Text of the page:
12 steps to get fit for 2012

A hiker and her dog going up Claremont Canyon fire trail. Photo: Frances Dinkelspiel

By Susan Helmrich

Last year, around this time I wrote an article about New Year’s resolutions and exercise. So, how did you do?

The holiday season is upon us once again, and it is time to reflect on the past year and look forward to the new. The new year is a time to make resolutions, if you are so inclined, which is merely another way of setting goals for yourself for the coming year. How are you doing with your health and wellness? Do you have goals that you would like to accomplish? Does the whole process feel impossible and overwhelming to you? It doesn’t have to be.

Here are 12 of the best health and wellness changes you can make in the New Year:

1. Get a pedometer and work towards logging 10,000 steps each day.
2. Keep a journal and write it down – what you eat and how much you exercise.
3. Get 8 hours of sleep.
4. Reduce your intake of processed food and limit salt, sugar and fat
in your diet.
5. Read Michael Pollan’s book Food Rules: An Eater’s Manual.
6. Stay hydrated by drinking plenty of water – stay away from high-sugar soft drinks, sodas — as well as drinks like Starbucks venti Java Chip Frappuccino which has 620 calories.
7.  Set S.M.A.R.T goals – Specific, Measurable, Achievable, Realistic, Time-dependent.
8. Find activities that you love and recruit a friend to do them with you.
9. Snack smart – fruits, vegetables and nuts rather than chips, candy and cookies.
10. Turn off your inner critic and negative thoughts, and focus on your strengths and successes.
11. Visualize yourself where you want to be — a strong mental image provides motivation.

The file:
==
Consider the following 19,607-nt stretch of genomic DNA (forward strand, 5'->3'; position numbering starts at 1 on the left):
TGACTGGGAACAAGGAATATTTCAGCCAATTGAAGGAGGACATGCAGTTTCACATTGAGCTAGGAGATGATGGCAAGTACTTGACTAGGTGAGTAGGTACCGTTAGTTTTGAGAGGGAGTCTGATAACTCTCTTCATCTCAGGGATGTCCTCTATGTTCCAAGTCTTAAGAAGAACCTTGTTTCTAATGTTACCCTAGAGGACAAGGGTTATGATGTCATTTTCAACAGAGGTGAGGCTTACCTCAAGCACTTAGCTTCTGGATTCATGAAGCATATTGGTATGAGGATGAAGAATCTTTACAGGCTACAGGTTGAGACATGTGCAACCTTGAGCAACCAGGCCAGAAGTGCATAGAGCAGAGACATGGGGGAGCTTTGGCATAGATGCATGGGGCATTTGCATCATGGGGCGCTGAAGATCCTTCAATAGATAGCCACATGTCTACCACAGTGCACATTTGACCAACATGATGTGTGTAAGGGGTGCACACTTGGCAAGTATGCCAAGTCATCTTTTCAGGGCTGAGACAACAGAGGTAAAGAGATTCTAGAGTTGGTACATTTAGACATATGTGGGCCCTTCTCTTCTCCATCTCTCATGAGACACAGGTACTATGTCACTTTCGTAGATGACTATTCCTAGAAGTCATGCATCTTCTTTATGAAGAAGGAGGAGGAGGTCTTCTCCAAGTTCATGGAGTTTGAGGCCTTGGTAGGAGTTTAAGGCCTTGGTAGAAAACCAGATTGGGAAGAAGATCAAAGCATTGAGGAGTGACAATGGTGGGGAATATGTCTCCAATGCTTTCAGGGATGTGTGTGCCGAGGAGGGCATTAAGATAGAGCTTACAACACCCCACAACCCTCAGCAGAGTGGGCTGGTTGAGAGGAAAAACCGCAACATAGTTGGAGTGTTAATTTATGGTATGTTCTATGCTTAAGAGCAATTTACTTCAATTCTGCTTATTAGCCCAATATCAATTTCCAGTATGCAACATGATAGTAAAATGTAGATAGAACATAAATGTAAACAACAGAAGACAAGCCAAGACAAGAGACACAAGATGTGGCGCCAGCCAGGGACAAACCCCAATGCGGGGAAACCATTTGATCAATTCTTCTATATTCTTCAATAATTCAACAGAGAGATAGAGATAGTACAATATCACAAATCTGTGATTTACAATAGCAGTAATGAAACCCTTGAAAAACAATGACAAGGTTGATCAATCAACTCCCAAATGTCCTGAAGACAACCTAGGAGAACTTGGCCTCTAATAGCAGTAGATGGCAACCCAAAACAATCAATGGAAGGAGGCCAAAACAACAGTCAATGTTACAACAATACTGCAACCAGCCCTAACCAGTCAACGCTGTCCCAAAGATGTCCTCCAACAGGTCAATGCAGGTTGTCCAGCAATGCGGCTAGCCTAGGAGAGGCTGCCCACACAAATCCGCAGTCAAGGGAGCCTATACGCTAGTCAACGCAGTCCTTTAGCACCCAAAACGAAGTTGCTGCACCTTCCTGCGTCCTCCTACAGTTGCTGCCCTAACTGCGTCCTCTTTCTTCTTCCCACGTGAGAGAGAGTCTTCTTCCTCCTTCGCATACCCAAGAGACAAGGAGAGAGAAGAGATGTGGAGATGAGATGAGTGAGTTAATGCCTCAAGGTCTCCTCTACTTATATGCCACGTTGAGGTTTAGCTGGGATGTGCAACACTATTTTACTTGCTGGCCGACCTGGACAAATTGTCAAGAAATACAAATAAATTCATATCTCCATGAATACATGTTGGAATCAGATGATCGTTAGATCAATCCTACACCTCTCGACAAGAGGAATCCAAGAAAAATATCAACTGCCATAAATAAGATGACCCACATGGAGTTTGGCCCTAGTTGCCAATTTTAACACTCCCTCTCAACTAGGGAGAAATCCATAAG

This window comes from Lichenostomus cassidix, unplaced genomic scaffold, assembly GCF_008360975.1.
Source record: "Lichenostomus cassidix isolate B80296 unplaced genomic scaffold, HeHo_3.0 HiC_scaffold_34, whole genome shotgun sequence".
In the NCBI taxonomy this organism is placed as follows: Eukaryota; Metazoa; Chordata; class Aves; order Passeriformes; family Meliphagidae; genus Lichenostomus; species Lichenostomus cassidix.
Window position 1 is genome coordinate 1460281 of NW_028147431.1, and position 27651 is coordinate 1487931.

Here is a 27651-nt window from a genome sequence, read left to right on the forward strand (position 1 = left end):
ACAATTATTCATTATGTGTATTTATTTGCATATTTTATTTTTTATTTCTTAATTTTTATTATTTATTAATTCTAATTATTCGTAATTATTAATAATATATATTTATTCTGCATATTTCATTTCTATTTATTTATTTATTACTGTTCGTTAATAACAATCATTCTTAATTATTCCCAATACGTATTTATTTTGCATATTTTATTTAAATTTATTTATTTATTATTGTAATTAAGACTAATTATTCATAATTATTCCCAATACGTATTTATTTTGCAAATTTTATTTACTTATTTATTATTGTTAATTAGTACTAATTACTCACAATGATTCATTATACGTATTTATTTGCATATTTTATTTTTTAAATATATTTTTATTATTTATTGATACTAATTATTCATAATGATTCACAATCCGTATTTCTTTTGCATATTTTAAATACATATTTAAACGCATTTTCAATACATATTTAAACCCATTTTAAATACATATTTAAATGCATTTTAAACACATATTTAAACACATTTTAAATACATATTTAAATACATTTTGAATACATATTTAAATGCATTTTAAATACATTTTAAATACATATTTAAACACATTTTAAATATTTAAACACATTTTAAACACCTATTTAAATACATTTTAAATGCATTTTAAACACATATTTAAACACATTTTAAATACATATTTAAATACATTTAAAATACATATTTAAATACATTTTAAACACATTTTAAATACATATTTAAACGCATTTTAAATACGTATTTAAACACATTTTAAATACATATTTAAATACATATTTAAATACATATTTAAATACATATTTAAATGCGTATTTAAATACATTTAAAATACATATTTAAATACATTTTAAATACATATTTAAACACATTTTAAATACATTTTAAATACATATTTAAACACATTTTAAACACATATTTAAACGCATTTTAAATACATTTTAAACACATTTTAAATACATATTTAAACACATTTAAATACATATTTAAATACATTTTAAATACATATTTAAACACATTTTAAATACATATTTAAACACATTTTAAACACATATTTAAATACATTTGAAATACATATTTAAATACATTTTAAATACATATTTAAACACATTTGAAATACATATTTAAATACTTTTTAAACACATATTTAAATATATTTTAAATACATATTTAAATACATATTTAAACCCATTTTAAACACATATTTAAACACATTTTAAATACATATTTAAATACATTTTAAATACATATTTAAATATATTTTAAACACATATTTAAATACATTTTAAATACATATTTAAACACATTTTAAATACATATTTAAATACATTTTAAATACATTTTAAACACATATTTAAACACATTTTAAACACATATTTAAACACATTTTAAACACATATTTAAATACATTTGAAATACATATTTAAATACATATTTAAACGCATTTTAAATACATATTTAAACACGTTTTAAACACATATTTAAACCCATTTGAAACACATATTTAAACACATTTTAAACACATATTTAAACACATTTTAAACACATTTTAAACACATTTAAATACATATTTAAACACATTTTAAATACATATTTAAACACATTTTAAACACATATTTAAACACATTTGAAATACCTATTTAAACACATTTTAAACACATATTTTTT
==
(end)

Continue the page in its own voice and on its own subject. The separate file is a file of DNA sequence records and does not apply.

12. Be grateful. This is the one factor most highly correlated with happiness.

Susan Helmrich is a health and wellness coach and the owner of Health and Wellness Matters. She swims 4,000 yards every morning at 6 am.

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  • Bruce M

    Gmaps pedometer is a free online tool that is helpful in measuring how far you walked. It’s a bit tricky to learn, but once you do it’s a good tool. http://www.gmap-pedometer.com/

  • Meliflaw

    Pedometers are an effective tool for some of us. I got a fairly cheap one at REI that keeps track of steps-per-day for a week, and includes a watch. It’s an effective little prod; you find yourself wanting to walk another few blocks, or to walk on your errands instead of driving, just to reach that goal.

  • Anonymous

    Not sure it does steps, but runkeeper’s a great free iPhone app which measures speed, distance, and altitude.

    http://runkeeper.com/

    Ira

  • guest

    I’ve never found a pedometer that I could calibrate to even approximate how far I walk, they either register twice the steps or hardly any at all and I used a range from freebies to expensive ones. There are a number of free and not free apps for cell phones that use the cell phone’s GPS to track your walk, run or ride. I’ve been using the free version of MayMyRide and it really helps to inspire me to go out and walk or ride my bike. I like seeing the calendar that shows how I’ve done more than the previous week or less and therefore nudges me out the door. And if you like to brag to your friends you can have it link to your facebook or twitter, etc.

  • Meliflaw

    I seldom carry a cell phone, but I do keep an Omron (about $20, give or take, at REI) in my jeans pocket; where you wear/keep a pedometer seems to make the difference in its accuracy.

  • Bruce M

    For Android phones, there is a free app from Google called My Tracks

    http://mytracks.appspot.com/